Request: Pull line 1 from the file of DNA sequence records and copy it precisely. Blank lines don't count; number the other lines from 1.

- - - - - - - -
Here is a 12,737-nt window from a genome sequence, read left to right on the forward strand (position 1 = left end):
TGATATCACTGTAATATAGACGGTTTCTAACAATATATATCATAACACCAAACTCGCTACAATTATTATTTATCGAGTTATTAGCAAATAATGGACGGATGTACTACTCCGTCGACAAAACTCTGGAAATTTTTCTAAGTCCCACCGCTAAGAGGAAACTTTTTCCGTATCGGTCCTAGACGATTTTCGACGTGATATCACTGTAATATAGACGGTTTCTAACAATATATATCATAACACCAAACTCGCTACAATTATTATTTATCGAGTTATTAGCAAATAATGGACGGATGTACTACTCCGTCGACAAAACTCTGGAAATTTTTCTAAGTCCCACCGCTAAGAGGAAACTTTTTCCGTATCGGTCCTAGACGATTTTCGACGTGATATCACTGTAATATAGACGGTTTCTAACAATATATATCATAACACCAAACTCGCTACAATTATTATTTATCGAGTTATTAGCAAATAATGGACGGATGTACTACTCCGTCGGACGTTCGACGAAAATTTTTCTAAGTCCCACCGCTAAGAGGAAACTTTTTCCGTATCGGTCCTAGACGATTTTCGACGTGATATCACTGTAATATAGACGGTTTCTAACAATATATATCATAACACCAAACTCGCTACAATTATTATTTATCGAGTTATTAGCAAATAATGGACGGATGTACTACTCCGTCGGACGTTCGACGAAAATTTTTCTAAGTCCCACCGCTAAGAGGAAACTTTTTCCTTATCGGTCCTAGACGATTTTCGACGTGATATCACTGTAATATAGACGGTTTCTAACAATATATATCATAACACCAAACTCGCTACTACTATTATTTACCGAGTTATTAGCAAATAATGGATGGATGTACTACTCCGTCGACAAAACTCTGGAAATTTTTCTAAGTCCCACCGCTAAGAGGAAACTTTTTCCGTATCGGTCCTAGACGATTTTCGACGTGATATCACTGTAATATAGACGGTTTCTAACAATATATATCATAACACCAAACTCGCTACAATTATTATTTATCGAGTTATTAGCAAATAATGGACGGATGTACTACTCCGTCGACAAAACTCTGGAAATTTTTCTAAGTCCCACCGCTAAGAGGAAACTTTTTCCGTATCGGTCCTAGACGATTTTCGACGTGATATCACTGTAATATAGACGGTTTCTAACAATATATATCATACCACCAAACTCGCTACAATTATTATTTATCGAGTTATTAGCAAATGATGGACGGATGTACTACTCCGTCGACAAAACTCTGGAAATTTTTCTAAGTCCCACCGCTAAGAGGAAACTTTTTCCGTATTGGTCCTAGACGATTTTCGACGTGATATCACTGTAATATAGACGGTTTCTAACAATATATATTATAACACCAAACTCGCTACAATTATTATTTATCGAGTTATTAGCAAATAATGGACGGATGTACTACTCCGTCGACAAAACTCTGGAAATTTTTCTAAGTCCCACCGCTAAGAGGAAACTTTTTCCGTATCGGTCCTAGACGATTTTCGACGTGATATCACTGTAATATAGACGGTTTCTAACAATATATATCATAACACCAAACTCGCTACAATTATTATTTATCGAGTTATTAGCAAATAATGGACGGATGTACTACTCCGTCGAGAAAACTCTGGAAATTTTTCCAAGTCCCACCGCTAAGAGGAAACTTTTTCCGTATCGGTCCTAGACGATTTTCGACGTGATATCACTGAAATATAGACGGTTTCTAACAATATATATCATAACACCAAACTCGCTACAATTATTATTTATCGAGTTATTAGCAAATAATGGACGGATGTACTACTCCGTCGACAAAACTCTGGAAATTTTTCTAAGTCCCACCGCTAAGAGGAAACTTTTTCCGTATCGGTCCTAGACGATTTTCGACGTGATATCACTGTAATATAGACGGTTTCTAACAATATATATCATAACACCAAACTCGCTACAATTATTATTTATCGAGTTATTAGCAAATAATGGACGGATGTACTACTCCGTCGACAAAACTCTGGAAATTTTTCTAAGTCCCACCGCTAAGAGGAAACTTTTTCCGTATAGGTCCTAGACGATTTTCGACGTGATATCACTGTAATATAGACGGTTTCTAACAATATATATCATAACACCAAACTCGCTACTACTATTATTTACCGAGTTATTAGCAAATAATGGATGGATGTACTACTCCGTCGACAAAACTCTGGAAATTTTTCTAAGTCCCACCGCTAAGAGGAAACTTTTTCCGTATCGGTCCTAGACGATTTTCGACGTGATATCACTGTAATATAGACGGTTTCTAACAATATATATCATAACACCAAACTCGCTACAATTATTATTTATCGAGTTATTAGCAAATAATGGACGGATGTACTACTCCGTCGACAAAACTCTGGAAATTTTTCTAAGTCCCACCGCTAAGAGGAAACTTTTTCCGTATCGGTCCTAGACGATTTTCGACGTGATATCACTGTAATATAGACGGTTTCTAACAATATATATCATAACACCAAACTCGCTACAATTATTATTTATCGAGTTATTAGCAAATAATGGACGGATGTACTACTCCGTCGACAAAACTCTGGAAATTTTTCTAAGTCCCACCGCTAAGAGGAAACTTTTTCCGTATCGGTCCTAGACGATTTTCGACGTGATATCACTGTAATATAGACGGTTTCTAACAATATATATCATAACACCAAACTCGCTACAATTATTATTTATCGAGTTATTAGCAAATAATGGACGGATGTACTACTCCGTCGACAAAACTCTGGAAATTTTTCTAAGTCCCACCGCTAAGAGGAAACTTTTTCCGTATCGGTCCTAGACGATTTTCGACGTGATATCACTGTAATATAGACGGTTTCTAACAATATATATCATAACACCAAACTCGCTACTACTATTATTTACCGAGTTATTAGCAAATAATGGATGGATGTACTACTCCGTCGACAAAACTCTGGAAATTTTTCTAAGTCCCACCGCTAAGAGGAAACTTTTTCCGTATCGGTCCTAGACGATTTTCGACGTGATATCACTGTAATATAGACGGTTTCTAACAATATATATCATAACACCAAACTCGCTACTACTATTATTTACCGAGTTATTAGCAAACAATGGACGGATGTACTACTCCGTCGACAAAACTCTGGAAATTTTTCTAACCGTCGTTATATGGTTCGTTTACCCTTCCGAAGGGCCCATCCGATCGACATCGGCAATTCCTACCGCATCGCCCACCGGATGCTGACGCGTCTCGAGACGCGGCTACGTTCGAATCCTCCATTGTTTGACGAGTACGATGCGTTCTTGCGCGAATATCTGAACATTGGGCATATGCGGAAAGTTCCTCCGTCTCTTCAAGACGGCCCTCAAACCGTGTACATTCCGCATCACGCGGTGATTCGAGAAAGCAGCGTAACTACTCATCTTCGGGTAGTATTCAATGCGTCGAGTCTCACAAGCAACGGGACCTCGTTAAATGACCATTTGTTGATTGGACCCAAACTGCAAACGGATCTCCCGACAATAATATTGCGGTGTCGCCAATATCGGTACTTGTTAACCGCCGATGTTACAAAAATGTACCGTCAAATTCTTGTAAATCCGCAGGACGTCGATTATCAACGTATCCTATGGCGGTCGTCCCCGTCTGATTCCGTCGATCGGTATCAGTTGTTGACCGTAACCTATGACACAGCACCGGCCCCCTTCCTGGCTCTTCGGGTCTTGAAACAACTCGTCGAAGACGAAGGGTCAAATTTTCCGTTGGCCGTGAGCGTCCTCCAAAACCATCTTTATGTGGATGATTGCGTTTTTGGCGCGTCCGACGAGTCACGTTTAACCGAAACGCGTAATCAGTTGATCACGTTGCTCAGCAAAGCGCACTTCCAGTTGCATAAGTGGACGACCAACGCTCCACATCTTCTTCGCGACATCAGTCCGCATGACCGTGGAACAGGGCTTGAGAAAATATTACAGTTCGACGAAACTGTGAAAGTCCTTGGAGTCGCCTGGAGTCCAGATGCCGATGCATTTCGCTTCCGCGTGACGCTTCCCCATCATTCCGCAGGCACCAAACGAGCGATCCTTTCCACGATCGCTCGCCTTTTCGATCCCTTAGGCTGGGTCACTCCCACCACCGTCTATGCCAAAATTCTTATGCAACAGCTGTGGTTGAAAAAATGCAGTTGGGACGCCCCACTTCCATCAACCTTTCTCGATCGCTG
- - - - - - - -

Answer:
Here is a 12,737-nt window from a genome sequence, read left to right on the forward strand (position 1 = left end):